• Andrew Wakefield, the author of an article suggesting a possible link between the MMR vaccine and autism, did not suggest that parents stop vaccinating their children altogether, but that they obtain a different form of vaccine. It was later discovered that Wakefield had a patent pending for a different form of MMR vaccine when he made his claims.[3]
  • Adverse reactions to vaccination are more rare than those occurring from use of the most common children's medications.[3]
  • Baby Vaccine medicine
    Over-the-counter cold medicines pose a greater risk to children than vaccinations.

  • The Centers for Disease Control and Prevention and the Food and Drug Administration have jointly created a database to collect reports about abnormal reactions to vaccines. The Vaccine Adverse Event Reporting System (VAERS) collects reports made by both healthcare professionals and private individuals, and it is accessible by anyone.[3]
  • In 1942, 330,000 U.S. military servicemen were exposed to Hepatitis B through a vaccination for yellow fever that used the blood of Hepatitis B carriers.[6]
  • In 1955, a California company created a vaccination containing an overly robust strain of the polio virus. Of the 200,000 children given the vaccine, 192 were paralyzed and 10 died.[6]
  • One unvaccinated child caught the measles while on a trip to Europe in 2008. By the time his illness was diagnosed at home in San Diego, eleven other children in the U.S. had caught the disease and 70 others had to be quarantined.[4]
  • Due to widespread vaccination, measles has been successfully eliminated as a transmission threat in North and South America.[4]
  • The flu virus can be deadly for children with certain preexisting medical conditions. A recent study found that the flu vaccination cut the threat of flu-associated death for these children by 51%.[1]
  • Repeated human papillomavirus (HPV) infections can cause a variety of cancers in both men and women. The HPV vaccine series prevents such infections and therefore prevents the resulting cancers.[1]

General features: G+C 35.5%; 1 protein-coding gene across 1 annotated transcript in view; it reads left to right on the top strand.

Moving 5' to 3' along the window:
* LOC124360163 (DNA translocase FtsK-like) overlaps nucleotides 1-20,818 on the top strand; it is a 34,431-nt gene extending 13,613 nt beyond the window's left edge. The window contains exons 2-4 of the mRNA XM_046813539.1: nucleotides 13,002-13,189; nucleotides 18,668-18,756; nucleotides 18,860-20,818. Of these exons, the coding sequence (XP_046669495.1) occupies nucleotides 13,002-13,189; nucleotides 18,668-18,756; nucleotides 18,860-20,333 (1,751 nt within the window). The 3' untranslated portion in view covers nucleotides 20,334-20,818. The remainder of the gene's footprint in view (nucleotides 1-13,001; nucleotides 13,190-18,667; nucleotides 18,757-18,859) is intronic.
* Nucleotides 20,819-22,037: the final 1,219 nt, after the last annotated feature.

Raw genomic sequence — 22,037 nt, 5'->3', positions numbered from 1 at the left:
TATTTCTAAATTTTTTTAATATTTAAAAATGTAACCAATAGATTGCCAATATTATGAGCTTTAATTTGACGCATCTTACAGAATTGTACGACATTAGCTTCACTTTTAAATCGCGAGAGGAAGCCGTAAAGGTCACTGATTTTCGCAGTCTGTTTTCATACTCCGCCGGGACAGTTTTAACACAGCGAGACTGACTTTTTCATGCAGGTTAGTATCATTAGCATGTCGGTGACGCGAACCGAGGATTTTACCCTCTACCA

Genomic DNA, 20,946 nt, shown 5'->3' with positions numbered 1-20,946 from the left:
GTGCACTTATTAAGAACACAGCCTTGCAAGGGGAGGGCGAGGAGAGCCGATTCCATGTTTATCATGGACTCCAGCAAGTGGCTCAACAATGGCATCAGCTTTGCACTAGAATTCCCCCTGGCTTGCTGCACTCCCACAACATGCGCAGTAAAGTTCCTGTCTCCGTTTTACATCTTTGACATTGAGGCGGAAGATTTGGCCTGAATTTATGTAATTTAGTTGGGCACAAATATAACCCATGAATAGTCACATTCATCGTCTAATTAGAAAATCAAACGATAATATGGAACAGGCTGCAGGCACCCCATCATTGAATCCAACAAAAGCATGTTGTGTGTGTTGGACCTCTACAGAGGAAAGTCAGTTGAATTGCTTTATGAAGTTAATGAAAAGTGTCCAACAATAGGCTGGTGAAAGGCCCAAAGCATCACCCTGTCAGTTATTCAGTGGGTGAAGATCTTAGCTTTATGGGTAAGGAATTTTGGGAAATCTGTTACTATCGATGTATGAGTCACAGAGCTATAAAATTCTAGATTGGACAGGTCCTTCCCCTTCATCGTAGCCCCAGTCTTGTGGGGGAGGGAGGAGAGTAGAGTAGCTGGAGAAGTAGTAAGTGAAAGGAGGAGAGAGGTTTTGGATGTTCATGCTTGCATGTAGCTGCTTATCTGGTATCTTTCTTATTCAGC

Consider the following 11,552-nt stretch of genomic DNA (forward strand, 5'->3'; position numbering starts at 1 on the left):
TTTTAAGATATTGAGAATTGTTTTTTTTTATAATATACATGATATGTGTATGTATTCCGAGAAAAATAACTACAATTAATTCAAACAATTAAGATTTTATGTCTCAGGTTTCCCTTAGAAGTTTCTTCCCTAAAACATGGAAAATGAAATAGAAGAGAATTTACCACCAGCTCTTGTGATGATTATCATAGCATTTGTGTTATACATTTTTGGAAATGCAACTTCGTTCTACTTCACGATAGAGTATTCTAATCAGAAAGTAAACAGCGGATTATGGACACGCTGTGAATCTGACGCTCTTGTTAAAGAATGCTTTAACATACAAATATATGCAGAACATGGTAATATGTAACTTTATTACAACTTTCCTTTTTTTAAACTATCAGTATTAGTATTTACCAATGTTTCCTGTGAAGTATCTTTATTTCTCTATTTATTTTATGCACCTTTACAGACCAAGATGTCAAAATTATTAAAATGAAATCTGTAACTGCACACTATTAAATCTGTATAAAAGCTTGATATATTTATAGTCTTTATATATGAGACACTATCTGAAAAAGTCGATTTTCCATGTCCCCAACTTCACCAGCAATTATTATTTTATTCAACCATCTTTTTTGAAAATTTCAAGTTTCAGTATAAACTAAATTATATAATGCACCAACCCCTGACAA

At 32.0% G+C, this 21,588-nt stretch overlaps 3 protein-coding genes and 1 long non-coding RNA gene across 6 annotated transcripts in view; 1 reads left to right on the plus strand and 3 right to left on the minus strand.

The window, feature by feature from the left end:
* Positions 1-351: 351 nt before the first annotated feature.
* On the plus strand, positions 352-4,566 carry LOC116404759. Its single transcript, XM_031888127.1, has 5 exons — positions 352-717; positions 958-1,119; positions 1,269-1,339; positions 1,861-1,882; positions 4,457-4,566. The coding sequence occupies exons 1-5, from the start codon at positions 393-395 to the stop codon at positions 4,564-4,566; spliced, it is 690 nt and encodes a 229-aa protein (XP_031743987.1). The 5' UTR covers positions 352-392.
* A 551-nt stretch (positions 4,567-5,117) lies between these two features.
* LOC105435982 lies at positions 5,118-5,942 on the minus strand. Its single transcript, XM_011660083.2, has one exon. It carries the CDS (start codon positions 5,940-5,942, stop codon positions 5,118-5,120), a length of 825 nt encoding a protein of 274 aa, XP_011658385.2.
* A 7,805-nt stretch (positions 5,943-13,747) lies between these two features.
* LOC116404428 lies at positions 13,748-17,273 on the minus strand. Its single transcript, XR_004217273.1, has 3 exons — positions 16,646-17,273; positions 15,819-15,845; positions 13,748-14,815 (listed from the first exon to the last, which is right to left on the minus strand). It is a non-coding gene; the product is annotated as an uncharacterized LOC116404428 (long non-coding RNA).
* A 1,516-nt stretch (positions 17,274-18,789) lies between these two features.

• An overwhelming majority of measles cases in the United States are brought into the country by Americans who traveled to other countries without being vaccinated.[2]
  • According to a 2014 study, 85% of Americans who elected not to receive the measles vaccination did so for religious, philosophical, or personal reasons.[2]
  • In 1954, the Nobel Prize in Medicine was awarded to three scientists who pioneered the use of tissue cultures in the production of vaccines.[6]
  • A lung from an aborted infant provided cells used in 300 million vaccinations.[6]
  • Fascinating Vaccination Facts INFOGRAPHIC
    Vaccination Infographic Thumbnail
References

1"CDC Study Finds Flu Vaccine Saves Children’s Lives." Centers for Disease Control and Prevention. April 23, 2017. Accessed: November 30, 2017.

2"Measles Cases in the United States Reach 20-Year High." Centers for Disease Control and Prevention. May 29, 2014. Accessed: November 30, 2017.

3Mintzer, Stacy Herlihy, and E. Allison Hagood. Your Baby’s Best Shot: Why Vaccines are Safe and Save Lives. United Kingdom: Rowman and Littlefield, 2012.

4"Outbreak of Measles --- San Diego, California, January--February 2008." Center for Disease Control. February 22, 2008. Accessed: November 20, 2017.

5"State Exemption Levels Low, National Vaccination Rates High." Centers for Disease Control and Prevention. August 27, 2015. Accessed: November 30, 2017.

6Wadman, Meredith. The Vaccine Race: Science, Politics, and the Human Costs of Defeating Disease. New York: Viking, 2017.